US president Barack Obama has delivered an impassioned defence of the European Union, warning that America and the world need a "united" Europe.
In comments which are likely be seen as a further plea for a Remain vote in Britain's June 23 referendum, Mr Obama hailed the EU as "one of the greatest political and economic achievements of modern times" and cautioned individual states against rebuilding barriers which existed in the 20th century.
Mr Obama's intervention, in a speech in Germany, came as Brexit's biggest hitters sought to seize back the referendum initiative by putting immigration at the top of the agenda.
Justice Secretary Michael Gove warned the UK faces a migration "free for all" unless it breaks away from Brussels as the Leave camp moved to exploit an admission from the Government that EU free movement of labour rules make it harder to curb immigration.
But the US president warned of the dangers of an "increasing intolerance" in politics which promoted an "us versus them" mentality towards migrants.
Speaking at the start of the G5 summit in Hanover, where he will discuss security threats with David Cameron, Chancellor Angela Merkel, French president Francois Hollande and Italian PM Matteo Renzi, Mr Obama acknowledged that anxieties over globalisation, terrorism and immigration were "real and legitimate".
"All these challenges have led some to question whether European integration can long endure, whether you might be better off separating off, redrawing some of the barriers and the walls between nations that existed in the 20th century," said the US president
But he added: "If a unified, peaceful, liberal, pluralistic, free-market Europe begins to doubt itself, begins to question the progress that's been made over the last several decades, then we can't expect the progress that is just now taking hold in many places around the world will continue.
"Instead, we will be empowering those who argue that democracy can't work, that intolerance and tribalism and organising ourselves along ethnic lines and authoritarianism and restrictions on the press - that those are the things that the challenges of today demand.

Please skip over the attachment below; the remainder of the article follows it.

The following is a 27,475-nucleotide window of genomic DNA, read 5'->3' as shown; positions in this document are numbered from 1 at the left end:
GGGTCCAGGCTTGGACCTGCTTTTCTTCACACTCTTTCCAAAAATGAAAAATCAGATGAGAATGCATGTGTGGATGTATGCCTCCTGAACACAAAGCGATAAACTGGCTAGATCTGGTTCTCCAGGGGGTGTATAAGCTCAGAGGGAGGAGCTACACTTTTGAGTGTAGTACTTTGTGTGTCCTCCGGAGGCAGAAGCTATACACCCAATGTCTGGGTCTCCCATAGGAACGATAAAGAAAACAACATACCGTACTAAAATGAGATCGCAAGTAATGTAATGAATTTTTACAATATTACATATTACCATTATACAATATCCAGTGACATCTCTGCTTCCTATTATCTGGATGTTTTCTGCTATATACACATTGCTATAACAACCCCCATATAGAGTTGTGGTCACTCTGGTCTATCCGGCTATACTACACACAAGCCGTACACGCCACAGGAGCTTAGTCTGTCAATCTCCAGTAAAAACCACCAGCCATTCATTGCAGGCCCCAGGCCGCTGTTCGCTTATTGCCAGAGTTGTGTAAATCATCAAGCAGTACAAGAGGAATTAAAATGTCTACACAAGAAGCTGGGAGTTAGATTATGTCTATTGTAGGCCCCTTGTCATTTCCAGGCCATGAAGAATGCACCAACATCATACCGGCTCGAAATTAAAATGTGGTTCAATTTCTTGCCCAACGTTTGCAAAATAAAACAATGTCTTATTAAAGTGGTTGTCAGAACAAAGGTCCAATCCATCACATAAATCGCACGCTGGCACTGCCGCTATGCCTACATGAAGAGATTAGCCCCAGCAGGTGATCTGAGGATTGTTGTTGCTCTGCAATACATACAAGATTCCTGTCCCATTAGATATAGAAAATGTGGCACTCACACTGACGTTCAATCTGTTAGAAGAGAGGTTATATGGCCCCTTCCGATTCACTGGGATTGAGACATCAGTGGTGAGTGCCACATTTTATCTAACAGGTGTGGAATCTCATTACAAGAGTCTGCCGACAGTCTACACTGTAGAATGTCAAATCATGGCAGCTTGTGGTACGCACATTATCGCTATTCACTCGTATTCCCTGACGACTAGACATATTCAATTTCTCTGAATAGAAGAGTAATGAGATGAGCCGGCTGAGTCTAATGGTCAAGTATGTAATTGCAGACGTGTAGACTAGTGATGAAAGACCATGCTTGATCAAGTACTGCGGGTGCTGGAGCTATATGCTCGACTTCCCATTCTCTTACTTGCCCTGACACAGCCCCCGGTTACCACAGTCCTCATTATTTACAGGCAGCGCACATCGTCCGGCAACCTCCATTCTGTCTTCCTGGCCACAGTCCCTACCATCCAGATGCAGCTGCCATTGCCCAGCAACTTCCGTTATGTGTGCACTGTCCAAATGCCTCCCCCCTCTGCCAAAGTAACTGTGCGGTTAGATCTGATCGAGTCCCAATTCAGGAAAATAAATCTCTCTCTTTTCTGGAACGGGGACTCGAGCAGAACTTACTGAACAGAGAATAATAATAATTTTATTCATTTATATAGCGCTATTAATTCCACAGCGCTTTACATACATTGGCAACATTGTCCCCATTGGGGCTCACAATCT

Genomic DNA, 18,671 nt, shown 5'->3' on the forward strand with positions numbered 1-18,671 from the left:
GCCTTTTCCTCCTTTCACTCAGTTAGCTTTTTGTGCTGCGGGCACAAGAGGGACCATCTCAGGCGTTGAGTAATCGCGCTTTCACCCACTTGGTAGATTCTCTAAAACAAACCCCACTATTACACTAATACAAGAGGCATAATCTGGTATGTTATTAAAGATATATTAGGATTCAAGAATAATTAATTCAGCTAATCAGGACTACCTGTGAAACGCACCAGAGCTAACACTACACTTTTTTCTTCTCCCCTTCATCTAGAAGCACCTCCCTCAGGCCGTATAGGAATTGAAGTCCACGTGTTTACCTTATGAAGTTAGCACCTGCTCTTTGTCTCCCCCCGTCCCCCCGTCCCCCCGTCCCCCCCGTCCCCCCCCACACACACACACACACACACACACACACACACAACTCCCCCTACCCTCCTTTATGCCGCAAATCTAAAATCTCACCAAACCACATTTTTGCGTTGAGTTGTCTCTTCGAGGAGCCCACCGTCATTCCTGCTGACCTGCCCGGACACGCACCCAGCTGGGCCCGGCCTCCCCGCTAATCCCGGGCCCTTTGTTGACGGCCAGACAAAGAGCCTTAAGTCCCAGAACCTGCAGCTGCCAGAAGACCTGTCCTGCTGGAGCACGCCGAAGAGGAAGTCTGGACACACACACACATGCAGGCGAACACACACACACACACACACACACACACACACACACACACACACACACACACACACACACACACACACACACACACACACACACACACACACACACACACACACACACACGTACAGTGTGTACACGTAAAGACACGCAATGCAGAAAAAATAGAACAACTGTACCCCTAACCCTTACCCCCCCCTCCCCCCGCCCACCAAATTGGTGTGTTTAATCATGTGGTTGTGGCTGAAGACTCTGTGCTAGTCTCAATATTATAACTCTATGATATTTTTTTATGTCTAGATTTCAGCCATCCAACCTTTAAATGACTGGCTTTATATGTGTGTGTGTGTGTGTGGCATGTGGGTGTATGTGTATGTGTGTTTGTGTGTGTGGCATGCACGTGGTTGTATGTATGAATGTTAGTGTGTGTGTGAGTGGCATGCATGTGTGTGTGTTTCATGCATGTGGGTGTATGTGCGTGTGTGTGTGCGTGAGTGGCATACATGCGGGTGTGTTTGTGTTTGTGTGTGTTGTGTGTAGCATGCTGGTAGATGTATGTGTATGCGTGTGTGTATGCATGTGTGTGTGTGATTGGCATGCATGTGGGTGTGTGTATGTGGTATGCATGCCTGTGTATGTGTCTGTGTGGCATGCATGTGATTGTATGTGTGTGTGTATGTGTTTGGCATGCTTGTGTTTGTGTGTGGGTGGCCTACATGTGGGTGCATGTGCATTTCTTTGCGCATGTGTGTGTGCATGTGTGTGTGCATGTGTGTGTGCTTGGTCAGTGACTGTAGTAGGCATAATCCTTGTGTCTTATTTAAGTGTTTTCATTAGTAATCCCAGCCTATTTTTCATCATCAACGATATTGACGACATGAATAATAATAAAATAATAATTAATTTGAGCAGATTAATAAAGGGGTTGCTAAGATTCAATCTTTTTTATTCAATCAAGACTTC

"I've come here today to the heart of Europe to say that the United States and the entire world needs a strong and prosperous and united Europe."
President Obama said he understood that dealing with Brussels could be "frustrating" and slow down decision-making.
But he said the union had brought peace among its members and insisted that a strong, united Europe was vital for global security and prosperity.
He said: "European unity can require frustrating compromise. It adds layers of government that can slow decision-making.
"I understand. I have been in meetings with the European Commission.
"And, as an American, we are famously disdainful of government. We understand how easy it must be to vent at Brussels and complain.
"But, remember that every member of your union is a democracy. That's not an accident.
"Remember that no EU country has raised arms against another. That's not an accident."
President Obama said a "strong united" Europe remains a "necessity for all of us".
"It's a necessity for the United States because Europe's security and prosperity is inherently indivisible from our own," he added.
"A strong united Europe is a necessity for the world because an integrated Europe remains vital to our international order."
President Obama said Islamic State was the "most urgent threat" to Western nations and warned the EU it "could do more" through air strikes, military trainers and economic assistance to stabilise Iraq.
Urging all EU countries to meet the Nato target of spending 2% of national income on defence, he added: "Sometimes Europe has been complacent its own defence."